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Song Of The Baker's blog

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Song Of The Baker's picture
Song Of The Baker

It's summer time.  Finally.  The grill gets cleaned up, and ready to be used as many times as possible until the rain and cold comes again in October.  I have been itching to try making some thin crust pizzas on my gas grill but now utilizing some unglazed quarry tiles.  The tiles really helped up the quality of my breads so I figured they should help my pizzas on the grill.  My past attempts making pizzas on the grill were both frustrating and disappointing.  Burnt bottoms due to the direct flame, and overall just not what I was after. 

I have been craving a thin whole wheat crust..  Kept the hydration quite high, to achieve those bubbles in the crown.  Pretty happy, however, I have to find a better system of transferring the pizza from the peel to the tiles.  This awkward transfer resulted in some misshapen pizzas, but who's grading?  Oh yeah, you guys are.


Ahh, summer...

First one was a simple Bocconcini, Tomato and Basil.


Next was a Greek pizza with spinach, garlic, feta, greek oregano and tomato.

Crown crust bubbling.  Not as extreme as I was after, but still not bad for a first attempt.


Song Of The Baker's picture
Song Of The Baker

I find myself on a rare occasion of being bored, having no work to do and no bread to bake or post.  Perhaps a good opportunity to share a little about my journey to bread baking.


Little did I know at the time, but the 'knead' to make bread was deeply rooted within my creative core long ago...

From the time I was in my early teens (good god, about 23 years ago!  I've always dreaded math), I had a creative drive within me that was itching to get out.  Luckily for me, my parents were willing and able to put me through music lessons.  I started out with piano and keyboards then moved onto the organ.  At this time, I was discovering the magic of classic rock and roll.  Listening to such bands as Led Zeppelin, Deep Purple, The Doors, to name a few.  I spent hours upon hours in my room, rewinding and listening and learning all those organ solos on my Hammond organ and Leslie speaker combo.  To this day I can still play the entire organ solo to Light My Fire by the Doors, even though I only touch a keyboard maybe once every 2-3 years.  A few good friends and school mates started a band.  I took the lead singer role and keyboards.  By the time we were 15, we played our first gig at a local club in downtown Vancouver.  Quite an experience to have at 15.  Even though we were so young, the bar tender offered us a few drinks each (parents approved of course),  All 4 of us hard rock and rollers ordered peach coolers.  Not beer.  Peach coolers.  Very rock and roll *ahem*.  Soon after, we recorded our first cassette tape of about 5 or 6 songs.  By the time junior high ended we disbanded and I took up a new instrument.  The guitar. 

In high school, when we were about 17, we started another band that would turn out to be a major part of my life for the next 7 years.  We had a good following, released an album that received some good reviews, appeared on a local TV show which aired quite a bit across Canada.  We were selling out shows and headlining in the most popular night clubs on weekends.  At one show, The Bare Naked Ladies gave us a standing ovation and wanted to meet us backstage.  This was too surreal at our age.  I was going to college and working by day, and playing shows at night.  I was having the time of my life.  My creative juices were flowing and were being spread out to family, friends and strangers to experience and enjoy.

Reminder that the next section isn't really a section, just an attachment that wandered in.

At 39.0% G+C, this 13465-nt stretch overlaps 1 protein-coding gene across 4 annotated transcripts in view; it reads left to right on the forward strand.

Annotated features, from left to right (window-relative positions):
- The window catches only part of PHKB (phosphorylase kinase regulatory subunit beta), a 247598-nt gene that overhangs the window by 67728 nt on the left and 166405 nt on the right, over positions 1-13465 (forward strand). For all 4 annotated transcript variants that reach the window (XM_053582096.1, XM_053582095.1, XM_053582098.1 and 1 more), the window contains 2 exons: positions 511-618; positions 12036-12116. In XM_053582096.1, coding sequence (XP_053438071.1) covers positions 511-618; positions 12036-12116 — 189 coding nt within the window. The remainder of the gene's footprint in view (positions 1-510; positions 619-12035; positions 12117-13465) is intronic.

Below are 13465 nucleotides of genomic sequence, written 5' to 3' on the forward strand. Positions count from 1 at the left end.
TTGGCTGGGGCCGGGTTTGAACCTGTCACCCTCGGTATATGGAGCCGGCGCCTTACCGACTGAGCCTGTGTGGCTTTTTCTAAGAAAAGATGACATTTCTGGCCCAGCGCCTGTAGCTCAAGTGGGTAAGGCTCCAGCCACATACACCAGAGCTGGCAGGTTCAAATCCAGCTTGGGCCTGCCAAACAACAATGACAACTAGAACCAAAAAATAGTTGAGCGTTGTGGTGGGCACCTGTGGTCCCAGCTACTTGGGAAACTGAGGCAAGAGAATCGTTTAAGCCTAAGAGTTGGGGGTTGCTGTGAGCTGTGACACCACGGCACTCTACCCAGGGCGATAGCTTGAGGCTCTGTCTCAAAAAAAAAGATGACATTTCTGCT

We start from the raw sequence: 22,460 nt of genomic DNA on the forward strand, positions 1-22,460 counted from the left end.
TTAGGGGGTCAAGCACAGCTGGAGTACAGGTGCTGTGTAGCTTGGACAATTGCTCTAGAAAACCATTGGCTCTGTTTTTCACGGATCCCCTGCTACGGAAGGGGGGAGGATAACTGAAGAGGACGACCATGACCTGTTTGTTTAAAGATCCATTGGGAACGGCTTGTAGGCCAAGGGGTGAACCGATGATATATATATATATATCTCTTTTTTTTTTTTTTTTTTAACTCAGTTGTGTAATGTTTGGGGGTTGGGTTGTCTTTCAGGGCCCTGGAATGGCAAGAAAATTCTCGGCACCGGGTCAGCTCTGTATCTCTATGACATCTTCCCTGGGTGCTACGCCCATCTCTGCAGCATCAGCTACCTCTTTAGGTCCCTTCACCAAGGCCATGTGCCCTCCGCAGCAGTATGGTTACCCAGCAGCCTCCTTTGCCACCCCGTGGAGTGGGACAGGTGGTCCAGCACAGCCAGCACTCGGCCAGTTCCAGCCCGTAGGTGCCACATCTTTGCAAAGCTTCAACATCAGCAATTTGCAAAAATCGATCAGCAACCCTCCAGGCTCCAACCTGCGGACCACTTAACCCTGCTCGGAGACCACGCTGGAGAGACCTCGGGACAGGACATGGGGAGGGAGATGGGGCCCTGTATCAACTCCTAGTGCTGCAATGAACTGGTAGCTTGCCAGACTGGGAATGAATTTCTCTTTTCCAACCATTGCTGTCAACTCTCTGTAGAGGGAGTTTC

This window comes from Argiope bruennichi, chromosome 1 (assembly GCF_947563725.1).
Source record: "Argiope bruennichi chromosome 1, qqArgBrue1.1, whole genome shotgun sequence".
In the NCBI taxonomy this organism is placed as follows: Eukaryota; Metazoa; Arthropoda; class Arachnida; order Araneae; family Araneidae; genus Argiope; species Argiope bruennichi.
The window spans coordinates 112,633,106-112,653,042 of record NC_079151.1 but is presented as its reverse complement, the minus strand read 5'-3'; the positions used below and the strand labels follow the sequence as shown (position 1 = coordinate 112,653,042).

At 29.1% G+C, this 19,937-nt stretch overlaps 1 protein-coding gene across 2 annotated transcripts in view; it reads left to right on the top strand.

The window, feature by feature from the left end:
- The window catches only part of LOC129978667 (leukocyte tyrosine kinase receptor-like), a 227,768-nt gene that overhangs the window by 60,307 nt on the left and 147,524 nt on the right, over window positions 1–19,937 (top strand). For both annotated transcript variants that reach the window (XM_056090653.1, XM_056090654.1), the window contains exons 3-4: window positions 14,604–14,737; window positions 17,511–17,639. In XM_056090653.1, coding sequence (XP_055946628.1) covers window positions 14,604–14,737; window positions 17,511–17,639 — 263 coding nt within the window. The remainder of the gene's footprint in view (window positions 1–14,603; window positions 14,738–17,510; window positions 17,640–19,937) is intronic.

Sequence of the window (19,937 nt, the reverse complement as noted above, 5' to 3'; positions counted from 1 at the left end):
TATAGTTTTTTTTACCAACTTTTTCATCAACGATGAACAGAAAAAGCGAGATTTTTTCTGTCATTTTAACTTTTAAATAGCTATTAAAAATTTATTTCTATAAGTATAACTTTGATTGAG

In 1997, a few members decided to call it quits and it was the end of my music life, at least to that degree.  Over the years, I continued to pick up the guitar every once in a while, or go to a local music shop and play a piano for a few minutes.  It just wasn't the same.  By this time, I had a business degree behind me so I started working full time in management positions I was not happy with.  I did this for the next 6 years or so.  About 7 years ago I was given the opportunity to come aboard my father's painting contracting business, so I took it.  The position in the company proved to be stressful, challenging and more time consuming than I could ever imagine.  Here I am.  A manager in a high volume construction industry contracting company.  Nothing remotely close to an avenue that would allow ANY creativity to flow out of me.  It has been a very difficult last 7 years mentally and emotionally.

Last summer, I was at a cross roads.  Take over the business from my retiring father the next year, or move on and do...well, I still don't know what.  Due to the frightening unknown, I chose the former.  At that exact time, there was a major project contract I had bid on.  The bidding process was extremely gruelling and took a lot out of me mentally and physically.  I landed in the emergency room with exhaustion.  We needed this project.  Badly.  Not knowing if we landed the project or not, I had to get away for a week and try to recoup.  It was then, on that trip that I walked by a bakery cafe and was drawn to the artisan made breads stacked in the window.  I always loved and appreciated bread.  The comforting texture and flavour and look.  This feeling and urge was new to me though.  I suddenly wanted to be part of the creation of this magnificent display in the window.  The bakers in the shop were rock stars in my eyes.  I wanted to ask them questions and talk to them about the process of baking bread.  All these crazy urges, all within 5 minutes of seeing those beautiful boules, baguettes and batards.  I did not talk to the bakers, and I did not get their autographs.  Nor did I buy any bread.  I did however, come home from that trip learning that we did in fact get awarded the contract that we so much needed for the business.  But I still did not feel what I felt walking past that bakery.